Sedentary lifestyle leading to hypertension and high blood sugar and cholesterol levels among Nepalis: SurveyFemales are doing even less physical activity than their male counterparts.
Blood pressure, blood sugar and cholesterol levels are going up among Nepalis due to increasing sedentary lifestyle, a new survey shows.
According to the STEPS survey on non-communicable disease risk factors, 7.4 percent of the respondents do not do sufficient physical activity—22 minutes a day (150 minutes of moderate-intensity physical activity per week or equivalent). The number has grown more than double compared to the result of 2013's STEPS survey result that showed 3.5 percent of the survey respondents did not do sufficient physical activity.
Females are doing even less physical activity—6.6 percent—compared to their male counterparts at 8.2 percent.
The survey was jointly carried out by the World Health Organization, Ministry of Health and Population, and Nepal Health Research Council between February and May.
The population-based household survey of adults aged 15-69 was carried out among 6,450 people, and 5,993 people participated.
According to the survey results, 24.5 percent of the respondents (almost one in every four) were suffering from high blood pressure. The number of males suffering from high blood pressure was more at 29.8 percent compared to 19.7 percent females.
The 2013 study had shown high blood pressure among 23.4 percent population (28.7 percent men and 18.5 percent women).
Similarly, about nine percent of the respondents had high blood sugar (6.3 percent males and 5.3 percent females).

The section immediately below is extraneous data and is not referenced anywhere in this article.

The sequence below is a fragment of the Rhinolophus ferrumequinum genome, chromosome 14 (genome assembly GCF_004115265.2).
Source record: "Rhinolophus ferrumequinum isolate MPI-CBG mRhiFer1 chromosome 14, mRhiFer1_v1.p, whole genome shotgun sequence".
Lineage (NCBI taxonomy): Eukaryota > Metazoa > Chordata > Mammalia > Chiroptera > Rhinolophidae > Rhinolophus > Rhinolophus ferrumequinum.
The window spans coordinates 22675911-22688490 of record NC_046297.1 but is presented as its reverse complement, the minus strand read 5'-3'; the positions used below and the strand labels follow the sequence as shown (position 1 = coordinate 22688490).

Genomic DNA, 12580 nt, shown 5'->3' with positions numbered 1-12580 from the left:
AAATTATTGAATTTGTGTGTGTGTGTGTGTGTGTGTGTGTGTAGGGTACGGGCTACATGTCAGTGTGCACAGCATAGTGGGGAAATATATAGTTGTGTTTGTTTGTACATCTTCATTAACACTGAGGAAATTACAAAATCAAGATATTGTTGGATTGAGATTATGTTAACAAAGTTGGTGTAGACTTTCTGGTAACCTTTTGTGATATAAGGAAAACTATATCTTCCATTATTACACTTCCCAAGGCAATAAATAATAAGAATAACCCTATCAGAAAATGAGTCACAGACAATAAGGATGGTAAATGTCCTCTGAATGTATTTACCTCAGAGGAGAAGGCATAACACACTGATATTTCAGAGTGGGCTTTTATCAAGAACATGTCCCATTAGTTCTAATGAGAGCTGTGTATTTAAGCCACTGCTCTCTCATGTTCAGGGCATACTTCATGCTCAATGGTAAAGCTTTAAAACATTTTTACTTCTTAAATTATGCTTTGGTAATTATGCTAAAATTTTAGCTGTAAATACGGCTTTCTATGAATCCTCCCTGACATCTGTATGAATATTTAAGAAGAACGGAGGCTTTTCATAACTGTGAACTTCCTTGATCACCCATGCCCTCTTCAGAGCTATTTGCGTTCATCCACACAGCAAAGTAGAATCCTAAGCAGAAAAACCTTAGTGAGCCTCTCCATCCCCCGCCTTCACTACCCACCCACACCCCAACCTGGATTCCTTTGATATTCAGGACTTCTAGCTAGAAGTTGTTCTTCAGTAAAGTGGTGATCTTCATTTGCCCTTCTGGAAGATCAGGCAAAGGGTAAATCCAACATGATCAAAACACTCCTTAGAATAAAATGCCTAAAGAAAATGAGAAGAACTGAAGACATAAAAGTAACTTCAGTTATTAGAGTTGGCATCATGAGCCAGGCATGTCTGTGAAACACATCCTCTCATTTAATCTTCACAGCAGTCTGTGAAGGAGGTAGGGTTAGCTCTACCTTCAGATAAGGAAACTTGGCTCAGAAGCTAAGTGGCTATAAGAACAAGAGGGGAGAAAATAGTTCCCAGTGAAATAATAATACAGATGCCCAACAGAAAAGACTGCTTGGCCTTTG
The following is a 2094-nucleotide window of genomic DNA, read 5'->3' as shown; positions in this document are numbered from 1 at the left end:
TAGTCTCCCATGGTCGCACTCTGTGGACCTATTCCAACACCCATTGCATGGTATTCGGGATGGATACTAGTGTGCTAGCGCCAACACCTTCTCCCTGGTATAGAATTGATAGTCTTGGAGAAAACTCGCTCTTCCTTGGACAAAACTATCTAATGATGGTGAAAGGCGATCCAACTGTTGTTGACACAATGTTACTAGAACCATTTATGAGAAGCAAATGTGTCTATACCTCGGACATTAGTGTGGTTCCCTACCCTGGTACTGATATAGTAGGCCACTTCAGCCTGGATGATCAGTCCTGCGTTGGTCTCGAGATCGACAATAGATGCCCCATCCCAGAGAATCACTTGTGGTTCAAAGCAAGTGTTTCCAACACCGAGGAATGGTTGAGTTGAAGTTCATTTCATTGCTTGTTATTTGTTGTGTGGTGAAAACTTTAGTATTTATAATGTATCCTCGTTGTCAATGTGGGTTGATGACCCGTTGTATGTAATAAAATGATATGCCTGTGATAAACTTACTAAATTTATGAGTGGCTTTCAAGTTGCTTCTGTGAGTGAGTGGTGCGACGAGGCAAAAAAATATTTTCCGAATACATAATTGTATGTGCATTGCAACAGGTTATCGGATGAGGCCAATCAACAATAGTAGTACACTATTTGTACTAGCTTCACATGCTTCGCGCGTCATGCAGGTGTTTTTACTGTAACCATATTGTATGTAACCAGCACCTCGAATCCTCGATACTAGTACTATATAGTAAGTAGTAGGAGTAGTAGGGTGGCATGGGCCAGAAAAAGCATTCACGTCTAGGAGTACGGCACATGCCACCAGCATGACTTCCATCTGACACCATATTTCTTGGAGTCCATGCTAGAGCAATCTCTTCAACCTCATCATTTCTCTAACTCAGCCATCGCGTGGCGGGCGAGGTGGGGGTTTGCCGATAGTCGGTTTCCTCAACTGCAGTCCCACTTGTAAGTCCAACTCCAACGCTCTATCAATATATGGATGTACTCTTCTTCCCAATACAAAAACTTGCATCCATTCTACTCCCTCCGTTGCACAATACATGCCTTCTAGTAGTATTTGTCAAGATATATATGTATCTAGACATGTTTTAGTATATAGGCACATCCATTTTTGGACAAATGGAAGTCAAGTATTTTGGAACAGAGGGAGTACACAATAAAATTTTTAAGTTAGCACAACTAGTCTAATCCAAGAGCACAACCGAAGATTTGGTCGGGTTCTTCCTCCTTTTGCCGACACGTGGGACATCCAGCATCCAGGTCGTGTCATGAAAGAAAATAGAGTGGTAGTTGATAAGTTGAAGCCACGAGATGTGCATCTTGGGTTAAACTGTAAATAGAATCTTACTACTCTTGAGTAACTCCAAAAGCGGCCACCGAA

The 2013 survey had found that 3.6 percent (4.6 percent men and 2.7 percent women) of the respondents were suffering from high blood sugar.
Eleven percent of the respondents (7.8 percent males and 14 percent of women) have high cholesterol, according to the survey.
The survey results also found high salt and processed food consumption among the respondents.
Nine percent of the population always—or often—added salt before eating and salt intake by general people is more than double the World Health Organization's recommendation (five gram a day), according to the survey.
Salt intake study was carried out by examining the spot urine examination.
The survey found that 19.5 percent (21. 1 percent males and 18.1 percent females) of the respondents used processed foods, which contain high salt levels.
The survey also studied the dietary habits of the general public.
There has been a slight improvement on the daily consumption of fruit and vegetables—two servings on average—compared to 2013 study— 1.8 servings.
But in comparison with the minimum recommended intake of fruits and vegetables, 97 percent of respondents still do not consume adequate amounts of fruits and vegetables, according to the survey.
The survey also studied the alcohol and tobacco consumption habits of the respondents.
The survey found that 23.9 percent of the respondents (38.6 percent males and 10.4 percent females) had consumed alcohol in the past 12 months and nearly 21 percent (34.4 percent males and 8.8 percent females) in the past 30 days.
Among the alcohol users, about seven percent were heavy drinkers, and nine percent of current drinkers had alcohol dependence problems.
The prevalence of tobacco use among the respondents was 29 percent (48 percent men and 11.6 percent women).
Among them, 24 percent were found using tobacco daily, and 17 percent smoked.
The survey found 22.5 percent of adults (3.5 million) were exposed to secondhand smoke at their workplace, and 33.5 percent of adults (5.5 million) were exposed to secondhand smoke at home.
The survey was also carried out separately in all seven provinces.
In Province 5, the survey found that 36.6 percent of the respondents used tobacco products, 33.8 percent in Sudurpaschim Province, 29.7 percent in Karnali Pradesh, 29.4 percent in Province 2, 25.9 percent in Gandaki Province and 22.2 percent in Province 3.